Full Title: University of Texas Study Underestimates National Methane Emissions at Natural Gas Production Sites Due to Instrument Sensor Failure
Author(s): Touché Howard
Publisher(s): Energy Science and Engineering
Publication Date: 07/2015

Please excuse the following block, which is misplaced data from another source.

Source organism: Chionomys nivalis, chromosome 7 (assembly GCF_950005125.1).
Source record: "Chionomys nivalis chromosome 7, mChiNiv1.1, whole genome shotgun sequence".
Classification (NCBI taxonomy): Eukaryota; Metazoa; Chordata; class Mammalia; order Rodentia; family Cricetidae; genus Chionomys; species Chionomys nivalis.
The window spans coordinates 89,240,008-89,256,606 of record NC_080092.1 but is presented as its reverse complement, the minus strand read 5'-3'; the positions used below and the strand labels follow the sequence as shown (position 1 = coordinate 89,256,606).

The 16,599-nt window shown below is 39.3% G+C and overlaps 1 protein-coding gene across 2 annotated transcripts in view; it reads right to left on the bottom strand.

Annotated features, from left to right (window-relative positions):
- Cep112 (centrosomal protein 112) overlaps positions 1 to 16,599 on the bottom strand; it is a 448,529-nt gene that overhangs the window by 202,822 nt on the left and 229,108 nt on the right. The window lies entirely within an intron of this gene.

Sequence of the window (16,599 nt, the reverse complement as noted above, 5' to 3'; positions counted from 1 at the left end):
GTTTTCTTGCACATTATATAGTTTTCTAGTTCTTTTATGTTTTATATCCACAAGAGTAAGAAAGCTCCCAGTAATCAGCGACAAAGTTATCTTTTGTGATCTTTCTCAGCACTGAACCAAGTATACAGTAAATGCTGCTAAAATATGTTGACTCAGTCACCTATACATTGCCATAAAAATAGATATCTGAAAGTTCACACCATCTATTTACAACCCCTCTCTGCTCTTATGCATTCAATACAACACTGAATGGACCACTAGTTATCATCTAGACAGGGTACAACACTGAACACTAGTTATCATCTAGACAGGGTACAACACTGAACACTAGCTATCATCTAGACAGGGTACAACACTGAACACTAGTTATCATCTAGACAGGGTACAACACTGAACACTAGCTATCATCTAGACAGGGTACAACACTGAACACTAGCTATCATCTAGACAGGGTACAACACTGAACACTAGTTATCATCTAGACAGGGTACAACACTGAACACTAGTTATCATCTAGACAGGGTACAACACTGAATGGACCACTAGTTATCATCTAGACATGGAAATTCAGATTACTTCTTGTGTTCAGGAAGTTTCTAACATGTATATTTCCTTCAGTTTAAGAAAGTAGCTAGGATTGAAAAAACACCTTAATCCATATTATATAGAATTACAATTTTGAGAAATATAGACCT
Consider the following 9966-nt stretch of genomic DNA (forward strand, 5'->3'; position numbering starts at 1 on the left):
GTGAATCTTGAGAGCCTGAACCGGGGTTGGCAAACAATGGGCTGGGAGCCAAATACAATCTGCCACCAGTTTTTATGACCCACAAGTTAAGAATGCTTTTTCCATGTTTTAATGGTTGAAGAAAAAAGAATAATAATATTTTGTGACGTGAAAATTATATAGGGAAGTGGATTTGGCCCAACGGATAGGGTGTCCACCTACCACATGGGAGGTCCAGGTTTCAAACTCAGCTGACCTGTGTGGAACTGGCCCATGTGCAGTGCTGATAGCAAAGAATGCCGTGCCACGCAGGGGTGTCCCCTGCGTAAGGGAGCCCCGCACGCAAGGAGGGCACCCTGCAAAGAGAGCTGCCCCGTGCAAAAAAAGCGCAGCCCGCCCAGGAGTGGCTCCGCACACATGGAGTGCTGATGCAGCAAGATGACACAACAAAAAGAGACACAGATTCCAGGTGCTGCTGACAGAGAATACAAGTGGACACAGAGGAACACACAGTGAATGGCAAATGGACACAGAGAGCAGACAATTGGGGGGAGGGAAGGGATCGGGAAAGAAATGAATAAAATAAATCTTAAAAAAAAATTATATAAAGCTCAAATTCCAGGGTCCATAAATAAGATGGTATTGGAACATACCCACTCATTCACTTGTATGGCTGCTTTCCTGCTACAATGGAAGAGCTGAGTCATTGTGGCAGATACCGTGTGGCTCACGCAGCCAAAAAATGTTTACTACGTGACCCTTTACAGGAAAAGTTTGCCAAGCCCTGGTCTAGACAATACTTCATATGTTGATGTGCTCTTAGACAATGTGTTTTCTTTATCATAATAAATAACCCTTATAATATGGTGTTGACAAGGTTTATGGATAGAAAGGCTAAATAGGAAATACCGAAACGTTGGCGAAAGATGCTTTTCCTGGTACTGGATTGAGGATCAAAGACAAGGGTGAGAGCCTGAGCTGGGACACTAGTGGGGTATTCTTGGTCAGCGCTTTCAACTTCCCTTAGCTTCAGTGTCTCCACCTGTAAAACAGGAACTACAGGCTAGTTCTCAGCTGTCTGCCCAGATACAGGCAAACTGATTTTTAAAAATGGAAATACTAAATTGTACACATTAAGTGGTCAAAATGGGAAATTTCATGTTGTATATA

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The University of Texas reported on a campaign to measure methane (CH4) emissions from United States natural gas (NG) production sites as part of an improved national inventory. Unfortunately, their study appears to have systematically underestimated emissions. They used the Bacharach Hi-Flow® Sampler (BHFS) which in previous studies has been shown to exhibit sensor failures leading to under reporting of NG emissions. The data reported by the University of Texas study suggest their measurements exhibit this sensor failure, as shown by the paucity of high-emitting observations when the wellhead gas composition was less than 91% CH4, where sensor failures are most likely; during follow-up testing, the BHFS used in that study indeed exhibited sensor failure consistent with under-reporting of these high emitters. Tracer ratio measurements made by the University of Texas at a subset of sites with low CH4 content further indicate that the BHFS measurements at these sites were too low by factors of three to five. Over 98% of the CH4 inventory calculated from their own data and 41% of their compiled national inventory may be affected by this measurement failure. Their data also indicate that this sensor failure could occur at NG compositions as high as 97% CH4, possibly affecting other BHFS measurement programs throughout the entire NG supply chain, including at transmission sites where the BHFS is used to report greenhouse gas emissions to the United States Environmental Protection Agency Greenhouse Gas Reporting Program (USEPA GHGRP, U.S. 40 CFR Part 98, Subpart W). The presence of such an obvious problem in this high profile, landmark study highlights the need for increased quality assurance in all greenhouse gas measurement programs.